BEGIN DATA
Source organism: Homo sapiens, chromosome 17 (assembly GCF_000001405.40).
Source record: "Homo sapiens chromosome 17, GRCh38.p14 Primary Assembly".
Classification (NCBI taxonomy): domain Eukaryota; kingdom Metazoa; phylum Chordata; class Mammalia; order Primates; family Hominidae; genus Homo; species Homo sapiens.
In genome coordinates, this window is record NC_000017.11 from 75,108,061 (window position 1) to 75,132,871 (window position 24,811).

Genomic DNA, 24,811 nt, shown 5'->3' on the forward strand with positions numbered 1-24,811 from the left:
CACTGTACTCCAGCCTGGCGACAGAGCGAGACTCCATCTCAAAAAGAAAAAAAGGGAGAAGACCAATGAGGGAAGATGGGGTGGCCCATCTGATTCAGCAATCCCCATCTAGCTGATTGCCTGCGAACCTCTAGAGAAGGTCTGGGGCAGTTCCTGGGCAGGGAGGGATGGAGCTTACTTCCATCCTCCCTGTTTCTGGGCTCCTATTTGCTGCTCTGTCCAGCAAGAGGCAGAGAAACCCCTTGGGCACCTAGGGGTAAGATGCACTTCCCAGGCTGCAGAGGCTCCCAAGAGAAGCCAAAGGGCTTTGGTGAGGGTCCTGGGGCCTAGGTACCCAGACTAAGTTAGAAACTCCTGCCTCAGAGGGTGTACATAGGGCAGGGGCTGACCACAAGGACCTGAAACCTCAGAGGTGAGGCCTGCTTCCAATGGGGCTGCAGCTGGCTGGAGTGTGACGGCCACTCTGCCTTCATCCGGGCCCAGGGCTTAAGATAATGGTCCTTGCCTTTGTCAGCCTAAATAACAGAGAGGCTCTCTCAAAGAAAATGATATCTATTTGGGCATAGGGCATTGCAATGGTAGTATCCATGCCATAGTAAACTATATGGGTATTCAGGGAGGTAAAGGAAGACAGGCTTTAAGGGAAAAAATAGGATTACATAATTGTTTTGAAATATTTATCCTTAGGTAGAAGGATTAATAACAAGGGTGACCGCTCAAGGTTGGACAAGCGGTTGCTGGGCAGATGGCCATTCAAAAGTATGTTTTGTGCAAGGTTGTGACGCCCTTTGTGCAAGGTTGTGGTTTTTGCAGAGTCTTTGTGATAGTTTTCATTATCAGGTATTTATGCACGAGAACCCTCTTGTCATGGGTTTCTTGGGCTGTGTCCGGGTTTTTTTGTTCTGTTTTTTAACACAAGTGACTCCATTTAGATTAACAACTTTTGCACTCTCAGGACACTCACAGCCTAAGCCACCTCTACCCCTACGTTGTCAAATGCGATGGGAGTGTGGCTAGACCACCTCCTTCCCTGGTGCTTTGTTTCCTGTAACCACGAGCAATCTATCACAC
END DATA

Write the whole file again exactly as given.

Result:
Source organism: Homo sapiens, chromosome 17 (assembly GCF_000001405.40).
Source record: "Homo sapiens chromosome 17, GRCh38.p14 Primary Assembly".
Classification (NCBI taxonomy): domain Eukaryota; kingdom Metazoa; phylum Chordata; class Mammalia; order Primates; family Hominidae; genus Homo; species Homo sapiens.
In genome coordinates, this window is record NC_000017.11 from 75,108,061 (window position 1) to 75,132,871 (window position 24,811).

Genomic DNA, 24,811 nt, shown 5'->3' on the forward strand with positions numbered 1-24,811 from the left:
CACTGTACTCCAGCCTGGCGACAGAGCGAGACTCCATCTCAAAAAGAAAAAAAGGGAGAAGACCAATGAGGGAAGATGGGGTGGCCCATCTGATTCAGCAATCCCCATCTAGCTGATTGCCTGCGAACCTCTAGAGAAGGTCTGGGGCAGTTCCTGGGCAGGGAGGGATGGAGCTTACTTCCATCCTCCCTGTTTCTGGGCTCCTATTTGCTGCTCTGTCCAGCAAGAGGCAGAGAAACCCCTTGGGCACCTAGGGGTAAGATGCACTTCCCAGGCTGCAGAGGCTCCCAAGAGAAGCCAAAGGGCTTTGGTGAGGGTCCTGGGGCCTAGGTACCCAGACTAAGTTAGAAACTCCTGCCTCAGAGGGTGTACATAGGGCAGGGGCTGACCACAAGGACCTGAAACCTCAGAGGTGAGGCCTGCTTCCAATGGGGCTGCAGCTGGCTGGAGTGTGACGGCCACTCTGCCTTCATCCGGGCCCAGGGCTTAAGATAATGGTCCTTGCCTTTGTCAGCCTAAATAACAGAGAGGCTCTCTCAAAGAAAATGATATCTATTTGGGCATAGGGCATTGCAATGGTAGTATCCATGCCATAGTAAACTATATGGGTATTCAGGGAGGTAAAGGAAGACAGGCTTTAAGGGAAAAAATAGGATTACATAATTGTTTTGAAATATTTATCCTTAGGTAGAAGGATTAATAACAAGGGTGACCGCTCAAGGTTGGACAAGCGGTTGCTGGGCAGATGGCCATTCAAAAGTATGTTTTGTGCAAGGTTGTGACGCCCTTTGTGCAAGGTTGTGGTTTTTGCAGAGTCTTTGTGATAGTTTTCATTATCAGGTATTTATGCACGAGAACCCTCTTGTCATGGGTTTCTTGGGCTGTGTCCGGGTTTTTTTGTTCTGTTTTTTAACACAAGTGACTCCATTTAGATTAACAACTTTTGCACTCTCAGGACACTCACAGCCTAAGCCACCTCTACCCCTACGTTGTCAAATGCGATGGGAGTGTGGCTAGACCACCTCCTTCCCTGGTGCTTTGTTTCCTGTAACCACGAGCAATCTATCACAC